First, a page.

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Morden O'Hare Photography Blog.  Blog posts discussing travel, photography, wildlife photography, landscape photography, camera gear reviews.

Botswana Video Project

The moving image is not my usual stock in trade.  I have never had much interest in video in the past and wasn't particularly happy with the quality I got from my JVC Everio camcorder when I had it. The new generation of DSLR's though have some serious video capability built in. Even video amateurs like myself can be tempted to have a bash at some 'pro' level video and owning a Canon 5D Mk2 (which was considered a groundbreaking camera for DSLR video when introduced) how could I resist?

My first major project (apart from general video clips of my family) was to get as much video as I could during a three week long trip to Botswana in 2011.  I wanted to make the most of the trip knowing I may never get back to Botswana again so in between shooting stills I got as much video as I could using both my Canon 5D mk2 and my Canon 7D.

For the actual capture process I added an external Rode Videomic Pro microphone which attaches to the flash hotshoe.  Using this on the 5D gave me much better sound than the built in mic and can be used with the gain control built into the camera. I zeroed all the picture settings in the camera (ie. sharpness, contrast etc) which better suits color grading in post.  I shot in manual at 25 fps and a shutter speed of 1/60 sec (a rule of thumb for the 'film' look when shooting video is to have the shutter speed twice the frame rate) then adjusted the ISO and aperture to suit the light conditions.  I found shooting handheld I was able to get more stable footage using a monopod hanging from the bottom of the camera to give it some weight.  At other occasions I shot from a tripod or just straight hand-holding.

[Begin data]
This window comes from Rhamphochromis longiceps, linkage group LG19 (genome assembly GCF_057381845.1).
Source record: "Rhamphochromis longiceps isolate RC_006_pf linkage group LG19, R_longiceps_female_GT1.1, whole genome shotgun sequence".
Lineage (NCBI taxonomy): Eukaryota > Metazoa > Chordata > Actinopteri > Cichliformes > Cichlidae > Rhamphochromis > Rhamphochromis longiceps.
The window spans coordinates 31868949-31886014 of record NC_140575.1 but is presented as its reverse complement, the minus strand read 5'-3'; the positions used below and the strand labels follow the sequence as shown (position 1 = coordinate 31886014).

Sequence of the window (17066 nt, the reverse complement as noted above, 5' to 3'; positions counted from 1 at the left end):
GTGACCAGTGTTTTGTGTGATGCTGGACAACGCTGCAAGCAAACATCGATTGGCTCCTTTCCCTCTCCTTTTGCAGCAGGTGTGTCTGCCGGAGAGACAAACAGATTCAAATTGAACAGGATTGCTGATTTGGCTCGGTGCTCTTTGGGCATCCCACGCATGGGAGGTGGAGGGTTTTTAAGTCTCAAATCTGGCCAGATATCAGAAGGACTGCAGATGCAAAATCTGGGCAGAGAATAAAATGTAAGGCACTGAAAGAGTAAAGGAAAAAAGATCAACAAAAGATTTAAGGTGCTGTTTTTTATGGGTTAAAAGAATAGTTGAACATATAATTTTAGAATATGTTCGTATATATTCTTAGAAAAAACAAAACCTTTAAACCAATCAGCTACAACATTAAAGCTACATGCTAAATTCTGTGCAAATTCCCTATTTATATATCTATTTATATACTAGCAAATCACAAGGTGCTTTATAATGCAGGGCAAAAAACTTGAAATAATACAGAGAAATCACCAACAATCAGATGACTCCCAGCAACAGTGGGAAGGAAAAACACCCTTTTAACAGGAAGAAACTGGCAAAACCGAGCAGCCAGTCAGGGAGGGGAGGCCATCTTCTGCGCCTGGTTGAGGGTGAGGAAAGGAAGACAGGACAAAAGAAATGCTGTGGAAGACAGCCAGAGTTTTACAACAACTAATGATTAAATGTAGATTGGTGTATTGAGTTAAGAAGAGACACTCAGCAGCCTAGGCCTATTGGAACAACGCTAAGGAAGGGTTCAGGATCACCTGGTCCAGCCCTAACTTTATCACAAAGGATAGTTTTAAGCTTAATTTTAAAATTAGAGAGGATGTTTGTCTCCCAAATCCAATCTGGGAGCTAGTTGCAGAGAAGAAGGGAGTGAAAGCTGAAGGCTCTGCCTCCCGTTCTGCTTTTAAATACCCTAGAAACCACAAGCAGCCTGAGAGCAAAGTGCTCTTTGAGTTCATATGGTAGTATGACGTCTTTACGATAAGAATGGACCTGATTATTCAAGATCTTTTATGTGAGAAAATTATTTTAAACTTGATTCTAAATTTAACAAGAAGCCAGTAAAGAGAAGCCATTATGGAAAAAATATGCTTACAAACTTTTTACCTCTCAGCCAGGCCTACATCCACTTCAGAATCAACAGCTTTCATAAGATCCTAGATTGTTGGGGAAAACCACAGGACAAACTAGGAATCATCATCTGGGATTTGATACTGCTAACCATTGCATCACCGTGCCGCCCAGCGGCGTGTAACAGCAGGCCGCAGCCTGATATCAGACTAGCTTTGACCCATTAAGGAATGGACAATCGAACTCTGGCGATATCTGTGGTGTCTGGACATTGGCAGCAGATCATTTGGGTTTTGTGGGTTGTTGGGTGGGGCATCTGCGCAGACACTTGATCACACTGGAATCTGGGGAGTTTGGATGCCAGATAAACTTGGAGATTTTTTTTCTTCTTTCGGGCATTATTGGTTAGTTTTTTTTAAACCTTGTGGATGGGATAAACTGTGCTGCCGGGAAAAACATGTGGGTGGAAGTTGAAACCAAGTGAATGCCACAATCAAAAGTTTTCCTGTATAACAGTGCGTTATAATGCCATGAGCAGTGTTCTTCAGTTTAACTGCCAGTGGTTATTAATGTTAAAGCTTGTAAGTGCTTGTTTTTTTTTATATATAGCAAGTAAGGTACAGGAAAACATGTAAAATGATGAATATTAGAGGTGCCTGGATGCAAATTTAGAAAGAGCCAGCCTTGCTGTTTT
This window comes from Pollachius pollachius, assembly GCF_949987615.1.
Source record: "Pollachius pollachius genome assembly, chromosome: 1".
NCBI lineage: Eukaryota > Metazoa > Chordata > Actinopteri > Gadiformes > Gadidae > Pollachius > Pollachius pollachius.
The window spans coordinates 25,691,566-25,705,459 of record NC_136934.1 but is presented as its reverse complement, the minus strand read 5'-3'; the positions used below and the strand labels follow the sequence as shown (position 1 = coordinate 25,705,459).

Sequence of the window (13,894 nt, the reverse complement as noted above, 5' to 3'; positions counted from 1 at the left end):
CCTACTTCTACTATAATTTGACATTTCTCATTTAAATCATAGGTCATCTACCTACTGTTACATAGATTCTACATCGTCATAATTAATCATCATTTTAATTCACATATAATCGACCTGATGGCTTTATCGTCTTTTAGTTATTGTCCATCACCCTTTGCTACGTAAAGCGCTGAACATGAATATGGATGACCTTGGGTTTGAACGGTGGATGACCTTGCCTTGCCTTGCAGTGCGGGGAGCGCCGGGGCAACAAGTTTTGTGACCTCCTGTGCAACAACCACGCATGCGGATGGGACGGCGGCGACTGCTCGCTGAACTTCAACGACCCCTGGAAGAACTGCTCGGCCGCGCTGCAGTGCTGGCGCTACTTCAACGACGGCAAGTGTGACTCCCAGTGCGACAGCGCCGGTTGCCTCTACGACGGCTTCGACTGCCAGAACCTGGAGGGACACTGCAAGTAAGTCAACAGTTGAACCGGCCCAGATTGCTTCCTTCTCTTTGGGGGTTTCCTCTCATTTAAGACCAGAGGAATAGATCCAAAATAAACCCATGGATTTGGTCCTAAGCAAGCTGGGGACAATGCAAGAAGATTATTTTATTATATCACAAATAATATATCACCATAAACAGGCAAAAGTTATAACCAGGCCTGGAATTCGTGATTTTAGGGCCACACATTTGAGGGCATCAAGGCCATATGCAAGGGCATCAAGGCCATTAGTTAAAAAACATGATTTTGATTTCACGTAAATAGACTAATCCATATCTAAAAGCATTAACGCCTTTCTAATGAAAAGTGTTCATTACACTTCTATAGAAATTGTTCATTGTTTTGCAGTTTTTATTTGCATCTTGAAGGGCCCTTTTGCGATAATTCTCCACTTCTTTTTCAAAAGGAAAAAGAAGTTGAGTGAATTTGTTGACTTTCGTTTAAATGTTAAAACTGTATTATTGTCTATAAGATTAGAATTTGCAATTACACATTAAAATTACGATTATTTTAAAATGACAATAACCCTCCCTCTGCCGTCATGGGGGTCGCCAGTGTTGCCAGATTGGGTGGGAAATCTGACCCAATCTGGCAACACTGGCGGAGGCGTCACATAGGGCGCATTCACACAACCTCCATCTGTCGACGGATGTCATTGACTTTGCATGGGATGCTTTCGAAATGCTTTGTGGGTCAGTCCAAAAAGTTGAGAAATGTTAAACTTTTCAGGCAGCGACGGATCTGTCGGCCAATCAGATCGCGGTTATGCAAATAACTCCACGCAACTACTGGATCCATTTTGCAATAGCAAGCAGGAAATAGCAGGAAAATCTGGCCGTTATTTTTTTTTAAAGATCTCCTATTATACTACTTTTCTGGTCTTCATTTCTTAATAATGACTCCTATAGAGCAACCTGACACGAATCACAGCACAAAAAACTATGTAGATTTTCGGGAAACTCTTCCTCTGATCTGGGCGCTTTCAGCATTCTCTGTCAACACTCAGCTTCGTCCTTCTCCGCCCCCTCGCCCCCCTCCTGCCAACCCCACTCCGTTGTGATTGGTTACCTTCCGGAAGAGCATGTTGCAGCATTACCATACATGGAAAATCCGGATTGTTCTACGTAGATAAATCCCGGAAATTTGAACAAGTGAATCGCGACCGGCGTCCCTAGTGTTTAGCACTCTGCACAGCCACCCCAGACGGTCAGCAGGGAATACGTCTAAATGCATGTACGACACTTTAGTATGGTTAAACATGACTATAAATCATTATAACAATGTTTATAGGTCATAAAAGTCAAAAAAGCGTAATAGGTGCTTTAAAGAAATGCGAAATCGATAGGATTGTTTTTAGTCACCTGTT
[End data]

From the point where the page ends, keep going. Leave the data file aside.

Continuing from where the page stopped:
Autofocus is a bit tricky with DSLR's as there is no follow-focus capability (though some of the latest generation of DSLR's are changing this with new lenses and focusing systems).  You have to set and forget or adjust manually as you go.  I mostly used small-ish apertures and wide-ish focal lengths to keep my depth of field generous, thus avoiding having to worry too much about focusing once I was rolling.

So the settings and equipment were straight forward but how about the actual implementation?  Well the first thing to note is that shooting both stills and video at the same time (well actually swapping between one and the other in the same location) is quite challenging.  Video is a VERY different discipline. It requires a different mind set, different camera settings and a different goal.  The different camera settings is challenging on its own. Using the custom settings function which allows all camera settings to be saved into one of three slots on the mode dial helps, as you can switch between a stills setup and a video setup easily but even so there is still fine tuning needed on the fly and it is easy to miss opportunities for still photos while shooting video and vise versa.  As a consequence I actually got very little wildlife footage because I was usually taking every opportunity to get still shots while I could.

The next thing to note is that it's all very well bringing a few gigabytes of footage back from a trip but then you have the question about what to do with it.  Sorting through thousands of still images and the processing of a select few from a photography safari is reasonably time consuming but actually editing and stitching together video is far more time consuming.  All clips were viewed rated and collated in Lightroom 4 then I used Adobe Premiere pro CS5.5 and Adobe After Affects to actually process and create the movie. Being short on time it was 18 months before I finally completed my first 10 minute movie.

I make no claim to this being a professional grade video but it was a fun learning experience putting it together and that's what it's all about isn't it?